- The national lockdown in England will be lifted on Dec. 2.
- The second lockdown has seen leisure and hospitality venues and most shops close.
- Prime Minister Boris Johnson announced that England will return to a tiered system of restrictions, but stressed that the tiers will be stricter than before the second lockdown.
- He also announced what he called a "major community testing program."
LONDON — U.K. Prime Minister Boris Johnson confirmed on Monday that a nationwide lockdown in England will be lifted next week, but the easing will come with conditions.
Johnson told Parliament that the country's coronavirus lockdown will end on Dec. 2, almost a month after this second lockdown was imposed.
"For the first time since this wretched virus began, we can see a route out of the pandemic," he said while unveiling his "Winter Plan." "We know in our hearts that next year we will succeed."
He announced that England will return to a three-tiered system of restrictions, with differing degrees of rules imposed on areas of the country depending on their number of coronavirus infections. However he stressed that the tiers will be stricter than before the second lockdown.
"The scientific advice I'm afraid is that as we come out the tiers need to be made tougher," he added. Johnson said he hoped to announce which areas will come under which tiers on Thursday.
Shops, gyms and hairdressers will be allowed to reopen when the restrictions are lifted, and outdoor sports can resume.
In Tier 1, people will be told to limit travel and work from home where possible. In Tier 2, bars and restaurants can only serve alcohol alongside a substantial meal.
Indoor and outdoor sports venues in Tiers 1 and 2 can allow in "limited numbers" of spectators, while "business events" will also be able to resume.
In Tier 3, indoor hospitality businesses will close except for takeaway, and all indoor entertainment venues will shut.
Where bars and restaurants are able to open, last orders will be pushed back to 10 p.m. from Dec. 2, with closing at 11 p.m. Johnson said the government will strengthen the "enforcement ability" of local authorities, giving them new powers to close down premises.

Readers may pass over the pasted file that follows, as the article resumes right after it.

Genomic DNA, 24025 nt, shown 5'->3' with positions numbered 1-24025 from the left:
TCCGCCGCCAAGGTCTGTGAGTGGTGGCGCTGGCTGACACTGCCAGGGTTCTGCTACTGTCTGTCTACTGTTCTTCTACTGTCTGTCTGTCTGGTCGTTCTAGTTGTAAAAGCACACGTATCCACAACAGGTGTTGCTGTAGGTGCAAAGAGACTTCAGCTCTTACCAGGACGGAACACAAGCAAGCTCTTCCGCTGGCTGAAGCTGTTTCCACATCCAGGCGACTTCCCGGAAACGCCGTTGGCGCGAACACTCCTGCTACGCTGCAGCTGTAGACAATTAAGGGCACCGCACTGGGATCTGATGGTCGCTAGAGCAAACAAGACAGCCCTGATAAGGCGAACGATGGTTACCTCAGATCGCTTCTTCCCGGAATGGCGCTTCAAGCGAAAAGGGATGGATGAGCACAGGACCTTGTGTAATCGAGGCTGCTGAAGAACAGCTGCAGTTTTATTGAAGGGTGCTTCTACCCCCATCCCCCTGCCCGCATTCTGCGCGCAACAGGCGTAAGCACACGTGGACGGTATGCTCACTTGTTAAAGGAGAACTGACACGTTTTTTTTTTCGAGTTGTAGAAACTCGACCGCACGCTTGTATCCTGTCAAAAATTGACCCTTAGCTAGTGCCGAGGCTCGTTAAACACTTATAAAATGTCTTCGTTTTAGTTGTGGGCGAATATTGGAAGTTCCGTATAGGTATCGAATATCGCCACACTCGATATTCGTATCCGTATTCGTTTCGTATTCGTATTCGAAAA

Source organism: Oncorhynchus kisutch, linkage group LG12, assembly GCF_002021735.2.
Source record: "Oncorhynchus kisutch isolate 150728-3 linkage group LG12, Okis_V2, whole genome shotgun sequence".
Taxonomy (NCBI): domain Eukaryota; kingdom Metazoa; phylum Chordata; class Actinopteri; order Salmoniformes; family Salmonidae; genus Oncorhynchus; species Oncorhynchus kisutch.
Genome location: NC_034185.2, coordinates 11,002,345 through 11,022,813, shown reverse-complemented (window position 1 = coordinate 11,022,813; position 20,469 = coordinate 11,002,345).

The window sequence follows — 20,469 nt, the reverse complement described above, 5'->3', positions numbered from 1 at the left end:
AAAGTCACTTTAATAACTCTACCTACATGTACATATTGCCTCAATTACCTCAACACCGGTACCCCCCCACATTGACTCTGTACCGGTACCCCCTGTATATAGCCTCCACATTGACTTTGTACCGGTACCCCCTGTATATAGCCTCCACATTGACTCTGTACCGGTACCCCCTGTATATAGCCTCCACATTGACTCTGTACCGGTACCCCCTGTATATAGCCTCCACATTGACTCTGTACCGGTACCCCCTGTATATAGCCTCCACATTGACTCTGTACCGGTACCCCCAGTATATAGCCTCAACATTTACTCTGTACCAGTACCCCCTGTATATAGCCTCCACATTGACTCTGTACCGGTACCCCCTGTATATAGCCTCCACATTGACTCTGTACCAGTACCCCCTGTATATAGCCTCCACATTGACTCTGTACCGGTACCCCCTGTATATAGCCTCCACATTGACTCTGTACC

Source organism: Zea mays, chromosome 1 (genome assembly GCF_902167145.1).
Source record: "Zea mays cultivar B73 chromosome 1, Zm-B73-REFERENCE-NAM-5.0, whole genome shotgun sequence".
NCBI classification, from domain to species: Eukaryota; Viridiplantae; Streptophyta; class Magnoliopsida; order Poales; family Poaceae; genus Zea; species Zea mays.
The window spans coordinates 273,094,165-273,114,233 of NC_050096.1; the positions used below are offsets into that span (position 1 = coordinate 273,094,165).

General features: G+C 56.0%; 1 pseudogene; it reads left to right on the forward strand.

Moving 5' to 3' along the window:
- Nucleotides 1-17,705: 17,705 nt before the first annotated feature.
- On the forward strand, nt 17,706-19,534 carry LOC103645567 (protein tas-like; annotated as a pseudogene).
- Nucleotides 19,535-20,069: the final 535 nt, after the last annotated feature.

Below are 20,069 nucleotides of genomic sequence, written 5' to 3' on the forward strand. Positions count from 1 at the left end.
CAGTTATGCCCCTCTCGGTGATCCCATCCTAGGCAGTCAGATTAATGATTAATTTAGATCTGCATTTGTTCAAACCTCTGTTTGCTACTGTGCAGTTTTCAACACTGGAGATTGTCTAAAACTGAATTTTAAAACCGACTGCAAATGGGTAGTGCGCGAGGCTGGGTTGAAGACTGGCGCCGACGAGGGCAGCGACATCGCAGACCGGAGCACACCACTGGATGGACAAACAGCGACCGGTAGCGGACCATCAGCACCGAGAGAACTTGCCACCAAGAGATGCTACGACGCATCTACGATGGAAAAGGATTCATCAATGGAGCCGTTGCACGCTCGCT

Johnson also announced what he called a "major community testing program" for areas in Tier 3.
"If it works we should be able to offer those who test negative the prospect of fewer restrictions," Johnson said, adding that people who tested negative would be able to meet up in certain places with others who also tested negative.
Official Christmas plans are still being formalized with leaders from each of the devolved administrations (Scotland, Wales and Northern Ireland), Johnson said. He added that it would be a "special time-limited Christmas."
"I can't say that Christmas will be normal this year," said Johnson. "In a period of adversity, time spent with loved ones is even more precious for people of all faiths."
However, the prime minister said the nation can't afford to "throw caution to the winds and allow the virus to flare up again, forcing us all back into lockdown in January."
Families will need to make a "careful judgement" about the risk of seeing elderly relatives, he said.
The government introduced a second lockdown early in November in a bid to curb a second wave of infections. It said at the time that it hoped to lift the restrictions on Dec. 2, although this would be based on Covid case numbers.
The U.K. has recorded over 1.5 million coronavirus cases, according to data from Johns Hopkins University, giving it the third-highest number of recorded infections in Europe, after France and Spain. It has reported 55,120 coronavirus-related deaths.
There are signs that the number of new infections have started to stabilize in the country, however. The latest R number (the number of people that an infected person could be expected to pass along the virus) is estimated to have fallen to between 1 to 1.1, with a daily infection growth rate range of 0% to +2% as of Friday, government data shows.
On Sunday, 18,662 new cases were reported in the U.K. and over the previous seven days, there were 142,747 confirmed cases. But that was almost 20% fewer cases than had been reported in the seven-day period Nov. 9-15.
The British government is under pressure to get business back to as normal sooner rather than later, given the damage to the economy. The U.K. economy grew by 15.5% in the third quarter, according to preliminary figures published earlier in November, after a 19.8% plunge in the previous quarter following the first national lockdown. The country's second lockdown is likely to hit growth for the final three months of the year.
There has also been pressure on politicians to detail the planned restrictions for the holiday period. Devolved governments in Scotland, Wales and Northern Ireland are expected to decide a common plan alongside England so that families across the U.K. are able to meet.